FCA outlines new rules to protect insurance customers from loyalty penalty

·3-min read
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Home insurance loyalty customers often get charged more, whereas those who switch get the best deals, the same as new customers. Photo: Getty

Britain's financial watchdog has outlined a package of new measures to improve competition and protect loyal insurance customers from paying higher fees. 

The Financial Conduct Authority (FCA) said the changes will save existing insurance customers up to £4.2bn ($6bn) over the next 10 years. 

The changes which come into effect in January 2022 also include new rules, which ensure renewal quotes for home and motor insurance consumers are not more expensive than they would be for new customers.

"These measures will put an end to the very high prices paid by many loyal customers," said Sheldon Mills, executive director, consumers and competition at the FCA. "Consumers can still benefit from shopping around or negotiating with their current provider – but won’t be charged more at renewal just for being an existing customer."

The FCA, which has been trying to tackle the loyalty penalty, said its new rules will stop firms "price walking."

Price walking is when a customer is charged more, every year, by staying with the same insurance provider — even though their risk is no greater. 

The FCA says the practice "distorts the way the market" works for everyone as many companies offer below-cost prices to attract new customers.

It added: "They also use sophisticated processes to target the best deals at customers who they think will not switch in the future and will therefore pay more."

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The penalty is a result of the growth, and encouragement, of shopping around for better deals for insurance, overdrafts and utilities.

This means, loyalty customers often get charged more, whereas those who switch get the best deals, the same as new customers.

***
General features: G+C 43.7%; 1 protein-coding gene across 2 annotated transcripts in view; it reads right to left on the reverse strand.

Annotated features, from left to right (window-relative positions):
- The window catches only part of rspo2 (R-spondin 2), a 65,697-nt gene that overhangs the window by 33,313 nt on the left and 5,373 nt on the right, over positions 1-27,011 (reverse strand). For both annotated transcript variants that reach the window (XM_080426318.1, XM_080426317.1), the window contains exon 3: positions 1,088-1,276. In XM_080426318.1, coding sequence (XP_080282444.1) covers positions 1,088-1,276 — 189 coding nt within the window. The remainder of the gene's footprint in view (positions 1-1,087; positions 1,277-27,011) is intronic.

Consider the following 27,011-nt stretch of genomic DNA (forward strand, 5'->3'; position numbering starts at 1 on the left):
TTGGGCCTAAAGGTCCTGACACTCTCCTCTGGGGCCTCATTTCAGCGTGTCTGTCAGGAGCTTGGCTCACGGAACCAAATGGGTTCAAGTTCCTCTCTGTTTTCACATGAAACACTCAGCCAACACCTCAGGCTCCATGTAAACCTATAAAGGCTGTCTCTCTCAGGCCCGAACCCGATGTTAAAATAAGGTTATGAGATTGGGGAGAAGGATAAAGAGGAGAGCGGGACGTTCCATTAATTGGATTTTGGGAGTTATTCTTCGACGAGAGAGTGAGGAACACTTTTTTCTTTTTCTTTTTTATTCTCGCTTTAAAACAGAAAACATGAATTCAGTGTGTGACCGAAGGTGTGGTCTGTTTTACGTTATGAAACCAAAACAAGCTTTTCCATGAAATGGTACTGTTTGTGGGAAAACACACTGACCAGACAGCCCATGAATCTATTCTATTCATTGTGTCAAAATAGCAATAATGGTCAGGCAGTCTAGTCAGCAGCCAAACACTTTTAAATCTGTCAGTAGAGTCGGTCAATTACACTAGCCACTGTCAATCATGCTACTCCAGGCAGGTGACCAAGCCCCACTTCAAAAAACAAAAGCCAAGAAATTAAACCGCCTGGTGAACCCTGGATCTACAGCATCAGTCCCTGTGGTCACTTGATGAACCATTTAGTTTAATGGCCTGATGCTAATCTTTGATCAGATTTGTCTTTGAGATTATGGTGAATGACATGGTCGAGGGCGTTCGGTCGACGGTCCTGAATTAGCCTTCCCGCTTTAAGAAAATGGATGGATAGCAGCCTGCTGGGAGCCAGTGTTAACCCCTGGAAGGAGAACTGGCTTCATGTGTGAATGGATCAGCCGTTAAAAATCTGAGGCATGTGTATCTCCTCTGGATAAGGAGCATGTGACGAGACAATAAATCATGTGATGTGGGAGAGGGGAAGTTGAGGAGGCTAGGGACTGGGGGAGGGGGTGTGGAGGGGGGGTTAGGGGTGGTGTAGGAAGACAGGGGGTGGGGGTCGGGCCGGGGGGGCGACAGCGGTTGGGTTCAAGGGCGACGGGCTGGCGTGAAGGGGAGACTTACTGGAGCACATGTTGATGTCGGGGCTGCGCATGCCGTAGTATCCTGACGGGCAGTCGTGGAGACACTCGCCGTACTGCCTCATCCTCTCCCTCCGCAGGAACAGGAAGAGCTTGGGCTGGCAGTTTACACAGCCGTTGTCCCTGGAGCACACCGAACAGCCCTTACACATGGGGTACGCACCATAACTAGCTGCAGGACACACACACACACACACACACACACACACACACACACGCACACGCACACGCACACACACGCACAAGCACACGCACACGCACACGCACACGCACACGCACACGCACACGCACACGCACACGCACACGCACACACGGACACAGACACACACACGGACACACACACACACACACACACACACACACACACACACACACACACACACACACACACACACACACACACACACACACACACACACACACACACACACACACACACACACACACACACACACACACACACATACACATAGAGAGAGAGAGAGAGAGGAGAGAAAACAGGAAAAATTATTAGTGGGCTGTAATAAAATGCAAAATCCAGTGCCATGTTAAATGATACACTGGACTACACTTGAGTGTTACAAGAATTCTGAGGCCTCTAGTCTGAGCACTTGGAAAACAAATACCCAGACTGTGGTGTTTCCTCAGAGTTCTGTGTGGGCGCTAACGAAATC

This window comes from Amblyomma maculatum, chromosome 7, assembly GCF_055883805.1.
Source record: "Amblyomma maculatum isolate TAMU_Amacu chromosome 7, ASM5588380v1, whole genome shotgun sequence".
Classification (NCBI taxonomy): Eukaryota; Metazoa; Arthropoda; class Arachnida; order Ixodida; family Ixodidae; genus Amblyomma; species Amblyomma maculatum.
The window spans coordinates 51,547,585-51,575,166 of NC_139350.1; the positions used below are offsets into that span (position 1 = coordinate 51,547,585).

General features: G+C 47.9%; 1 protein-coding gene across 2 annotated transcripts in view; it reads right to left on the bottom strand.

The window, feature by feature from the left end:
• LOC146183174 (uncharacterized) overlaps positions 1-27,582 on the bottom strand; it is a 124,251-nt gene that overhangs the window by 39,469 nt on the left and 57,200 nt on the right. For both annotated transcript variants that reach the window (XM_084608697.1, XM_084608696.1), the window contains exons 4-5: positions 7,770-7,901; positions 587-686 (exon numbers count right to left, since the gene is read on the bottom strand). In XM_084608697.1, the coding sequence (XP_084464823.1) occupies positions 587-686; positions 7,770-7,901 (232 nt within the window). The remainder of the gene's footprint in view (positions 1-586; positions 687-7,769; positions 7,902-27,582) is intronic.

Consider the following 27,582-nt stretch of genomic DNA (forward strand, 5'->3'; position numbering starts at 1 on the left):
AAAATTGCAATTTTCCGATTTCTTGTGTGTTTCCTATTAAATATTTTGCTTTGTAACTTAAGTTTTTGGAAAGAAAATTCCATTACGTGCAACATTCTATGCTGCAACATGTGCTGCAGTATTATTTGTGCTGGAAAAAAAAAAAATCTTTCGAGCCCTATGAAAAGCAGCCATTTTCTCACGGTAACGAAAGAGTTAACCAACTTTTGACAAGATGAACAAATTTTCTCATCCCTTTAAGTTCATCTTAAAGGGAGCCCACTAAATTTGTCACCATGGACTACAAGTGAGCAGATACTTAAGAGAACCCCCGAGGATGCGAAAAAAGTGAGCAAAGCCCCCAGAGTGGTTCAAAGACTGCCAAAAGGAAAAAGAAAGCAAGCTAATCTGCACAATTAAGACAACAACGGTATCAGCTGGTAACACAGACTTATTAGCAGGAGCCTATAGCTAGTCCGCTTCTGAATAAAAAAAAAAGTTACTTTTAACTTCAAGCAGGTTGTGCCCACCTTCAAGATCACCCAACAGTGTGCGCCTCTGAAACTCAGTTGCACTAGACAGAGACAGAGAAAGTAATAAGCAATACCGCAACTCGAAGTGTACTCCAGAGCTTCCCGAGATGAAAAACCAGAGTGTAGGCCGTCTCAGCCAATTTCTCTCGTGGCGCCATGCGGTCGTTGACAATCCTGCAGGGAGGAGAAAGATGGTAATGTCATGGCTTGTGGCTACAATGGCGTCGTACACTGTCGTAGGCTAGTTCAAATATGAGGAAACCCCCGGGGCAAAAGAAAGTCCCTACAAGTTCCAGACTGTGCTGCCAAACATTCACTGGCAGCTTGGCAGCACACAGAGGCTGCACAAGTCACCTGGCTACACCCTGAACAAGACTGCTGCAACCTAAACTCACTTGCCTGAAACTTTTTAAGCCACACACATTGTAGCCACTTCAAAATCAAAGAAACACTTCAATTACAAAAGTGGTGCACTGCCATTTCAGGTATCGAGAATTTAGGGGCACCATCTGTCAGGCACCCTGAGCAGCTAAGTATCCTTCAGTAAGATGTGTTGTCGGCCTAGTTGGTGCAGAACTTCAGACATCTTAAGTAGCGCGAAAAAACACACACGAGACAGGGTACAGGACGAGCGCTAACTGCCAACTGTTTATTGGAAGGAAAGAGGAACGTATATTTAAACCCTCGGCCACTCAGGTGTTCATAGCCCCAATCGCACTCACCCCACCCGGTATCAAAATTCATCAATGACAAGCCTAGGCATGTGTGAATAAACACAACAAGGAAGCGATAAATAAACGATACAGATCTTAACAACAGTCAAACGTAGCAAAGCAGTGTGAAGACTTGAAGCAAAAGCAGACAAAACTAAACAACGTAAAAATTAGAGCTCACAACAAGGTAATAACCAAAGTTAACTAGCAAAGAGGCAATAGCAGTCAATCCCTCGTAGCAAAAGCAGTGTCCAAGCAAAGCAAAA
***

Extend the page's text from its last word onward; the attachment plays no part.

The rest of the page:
"It is vital that the new rules are applied across the whole insurance market, including price comparison websites and insurance brokers, with a uniform level of supervision and monitoring by the FCA, to ensure good customer outcomes," Charlotte Clark, director of regulation at the Association of British Insurers said. 

"As the FCA has said previously, insurers do not make excessive profits and, as they now point out, it is likely that firms will no longer be able to offer unsustainably low-priced deals to some customers."

In addition to the new rules on pricing for home and motor insurance, the FCA is also bringing in new rules to give most consumers easier methods of cancelling the automatic renewal of their policy. 

It will also require insurance companies to do more to consider how they offer fair value to their customers. 

Home and motor insurance providers will be required to report data to the FCA so that the watchdog can supervise the market more effectively. 

"We are making the insurance market work better for millions of people. We will be watching closely to see how the market develops in the future and to ensure firms continue to deliver fairer value to consumers," Mills added. 

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